Principle #3: Timing is everything.
So you’ve determined you need to ask for help, either because it’s something Google can’t answer or you’ve tried for a while and couldn’t find what you needed, now what? This is where timing is key. The main reason interruptions cost us 25 minutes is because when someone is interrupted they are no longer in a state of “flow.” Mihaly Csikszentmihalyi, an expert on creativity, preaches about the importance of being in the zone and how we’re far more productive all of our mental power is devoted to just that task. But as soon as we’re interrupted, it’s over. So in order to reduce the chance of interrupting someone from their flow state the timing of when we ask for help is crucial. If they’re just getting back from lunch, or out of another meeting we know that they’re not in a state of flow. These are the perfect times for asking for help.
Principle #4: Ask in person.
As much as I love technology, I’m a huge advocate for the using the old-fashioned method of getting up from your desk and asking for help. It’s tough to know whether a person is stressed or hard at work on another task without seeing them with our own two eyes. When we force ourselves to get up and ask for help we’re able to pick up on hidden emotional cues that are undetectable online. Knowing whether your coworker is stressed or busy is helpful for figuring out if you should even ask them for help or move on to get help from someone else. One additional benefit to this method is that it acts as a double confirmation. The added effort it takes to stand up and walk over to someone else’s desk forces us to question whether we really need the help right now or whether it could wait.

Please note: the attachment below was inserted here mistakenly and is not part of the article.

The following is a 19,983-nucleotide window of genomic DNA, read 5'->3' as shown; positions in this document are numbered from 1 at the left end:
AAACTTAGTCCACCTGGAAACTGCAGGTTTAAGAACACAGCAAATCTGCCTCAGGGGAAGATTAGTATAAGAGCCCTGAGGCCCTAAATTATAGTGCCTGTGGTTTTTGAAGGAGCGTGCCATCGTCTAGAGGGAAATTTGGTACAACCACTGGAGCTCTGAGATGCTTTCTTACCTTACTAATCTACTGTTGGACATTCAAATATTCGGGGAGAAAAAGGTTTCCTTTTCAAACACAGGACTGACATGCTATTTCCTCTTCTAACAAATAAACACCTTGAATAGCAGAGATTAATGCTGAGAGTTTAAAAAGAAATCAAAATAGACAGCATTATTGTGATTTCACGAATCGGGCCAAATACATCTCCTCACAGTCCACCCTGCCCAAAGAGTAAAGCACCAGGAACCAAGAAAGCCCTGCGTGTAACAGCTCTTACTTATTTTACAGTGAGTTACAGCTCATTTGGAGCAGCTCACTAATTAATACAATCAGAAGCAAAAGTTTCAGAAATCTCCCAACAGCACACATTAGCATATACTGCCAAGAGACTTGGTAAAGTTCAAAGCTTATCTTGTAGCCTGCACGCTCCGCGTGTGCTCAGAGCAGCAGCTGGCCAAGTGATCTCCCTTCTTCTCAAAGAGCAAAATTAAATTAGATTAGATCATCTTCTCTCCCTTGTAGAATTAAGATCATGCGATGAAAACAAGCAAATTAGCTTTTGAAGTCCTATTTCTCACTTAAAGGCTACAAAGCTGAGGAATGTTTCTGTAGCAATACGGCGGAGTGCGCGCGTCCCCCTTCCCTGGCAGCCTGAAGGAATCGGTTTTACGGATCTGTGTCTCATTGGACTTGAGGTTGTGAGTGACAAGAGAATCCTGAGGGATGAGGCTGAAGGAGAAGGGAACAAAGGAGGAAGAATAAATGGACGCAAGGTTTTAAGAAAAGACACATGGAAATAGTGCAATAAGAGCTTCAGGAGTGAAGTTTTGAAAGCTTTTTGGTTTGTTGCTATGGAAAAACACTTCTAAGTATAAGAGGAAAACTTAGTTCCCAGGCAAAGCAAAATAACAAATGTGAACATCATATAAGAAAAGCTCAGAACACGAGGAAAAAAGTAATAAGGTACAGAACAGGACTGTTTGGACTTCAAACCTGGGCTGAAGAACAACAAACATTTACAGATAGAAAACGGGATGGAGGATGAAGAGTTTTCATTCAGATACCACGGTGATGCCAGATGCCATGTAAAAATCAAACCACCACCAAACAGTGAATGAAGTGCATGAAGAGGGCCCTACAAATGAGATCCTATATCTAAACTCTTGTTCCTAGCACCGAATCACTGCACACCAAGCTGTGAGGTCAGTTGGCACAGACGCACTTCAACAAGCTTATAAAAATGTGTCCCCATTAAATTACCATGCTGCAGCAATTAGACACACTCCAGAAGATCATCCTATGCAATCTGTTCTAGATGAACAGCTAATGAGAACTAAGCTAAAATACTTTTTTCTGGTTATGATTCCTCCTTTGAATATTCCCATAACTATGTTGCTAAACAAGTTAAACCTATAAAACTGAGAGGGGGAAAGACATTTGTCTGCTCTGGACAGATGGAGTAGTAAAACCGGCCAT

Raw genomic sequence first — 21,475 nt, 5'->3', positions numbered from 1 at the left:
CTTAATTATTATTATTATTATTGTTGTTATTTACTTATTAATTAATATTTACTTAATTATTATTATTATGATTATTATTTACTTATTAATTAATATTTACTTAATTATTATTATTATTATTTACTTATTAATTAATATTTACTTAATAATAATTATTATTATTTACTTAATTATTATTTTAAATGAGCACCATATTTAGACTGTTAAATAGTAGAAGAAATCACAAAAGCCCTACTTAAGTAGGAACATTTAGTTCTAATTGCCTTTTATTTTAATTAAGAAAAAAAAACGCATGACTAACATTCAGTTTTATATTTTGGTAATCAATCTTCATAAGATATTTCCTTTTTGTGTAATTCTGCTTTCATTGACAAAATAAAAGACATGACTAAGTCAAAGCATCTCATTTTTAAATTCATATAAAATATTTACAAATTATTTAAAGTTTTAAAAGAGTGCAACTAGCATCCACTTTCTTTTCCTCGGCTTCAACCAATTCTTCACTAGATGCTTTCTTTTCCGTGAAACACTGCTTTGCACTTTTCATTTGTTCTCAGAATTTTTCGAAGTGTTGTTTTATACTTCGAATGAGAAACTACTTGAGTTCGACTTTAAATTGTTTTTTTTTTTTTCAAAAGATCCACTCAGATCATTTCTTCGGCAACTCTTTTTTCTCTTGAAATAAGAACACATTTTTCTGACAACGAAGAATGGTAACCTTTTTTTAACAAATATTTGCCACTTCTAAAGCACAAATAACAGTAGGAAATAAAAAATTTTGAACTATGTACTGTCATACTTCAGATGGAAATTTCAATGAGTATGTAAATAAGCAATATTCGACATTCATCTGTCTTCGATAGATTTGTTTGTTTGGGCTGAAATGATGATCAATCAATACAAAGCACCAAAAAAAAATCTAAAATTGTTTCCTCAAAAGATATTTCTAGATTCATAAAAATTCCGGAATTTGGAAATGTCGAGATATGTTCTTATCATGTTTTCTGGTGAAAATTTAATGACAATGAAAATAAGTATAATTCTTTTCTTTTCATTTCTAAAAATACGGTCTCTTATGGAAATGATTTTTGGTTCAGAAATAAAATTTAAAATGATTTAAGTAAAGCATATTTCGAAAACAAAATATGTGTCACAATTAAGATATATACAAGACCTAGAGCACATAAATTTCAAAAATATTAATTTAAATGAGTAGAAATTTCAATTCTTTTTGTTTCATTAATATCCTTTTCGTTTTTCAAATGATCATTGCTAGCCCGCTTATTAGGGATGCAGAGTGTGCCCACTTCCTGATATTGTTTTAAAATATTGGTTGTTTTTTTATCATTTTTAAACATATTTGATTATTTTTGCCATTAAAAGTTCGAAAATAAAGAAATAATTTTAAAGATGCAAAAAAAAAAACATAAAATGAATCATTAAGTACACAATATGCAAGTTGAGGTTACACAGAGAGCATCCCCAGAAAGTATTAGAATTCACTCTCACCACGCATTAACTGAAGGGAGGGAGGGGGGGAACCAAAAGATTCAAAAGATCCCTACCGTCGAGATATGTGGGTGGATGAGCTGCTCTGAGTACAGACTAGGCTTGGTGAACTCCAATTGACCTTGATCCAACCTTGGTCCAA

A Cautionary Tale
During the process of writing this article, I found myself back in my typical work routine. I was stuck and in need of help. So what did I do? Well, I completely forgot everything I just talked about and immediately asked for help.
Admittedly, this is tough. Those natural urges to get help as soon as we’re stuck are fierce. But the stakes are high. The dangers of interrupting our teammates is even more fierce. 16 hours lost per person per week is a whole lot of time. Not to mention all of the added stress.
Ashamed and feeling like a hypocrite, I put together a decision tree to help me determine how and when I should ask for help. It’s based on the four principles of understanding your priorities, googling when you can, interrupting at the right time, and making sure we get up to ask for help in person.
I’m hopeful this decision tree will my teammates and I be more productive, and I'm hopeful it will help you as well. Our organizations should be amazing places full of laughter and collaboration. So the takeaway from this article, shouldn’t be ‘everyone shut up and work’. It should be that we need to mindful when asking for help. We should see if we can solve the problem first and then find the right time to ask our colleagues for help.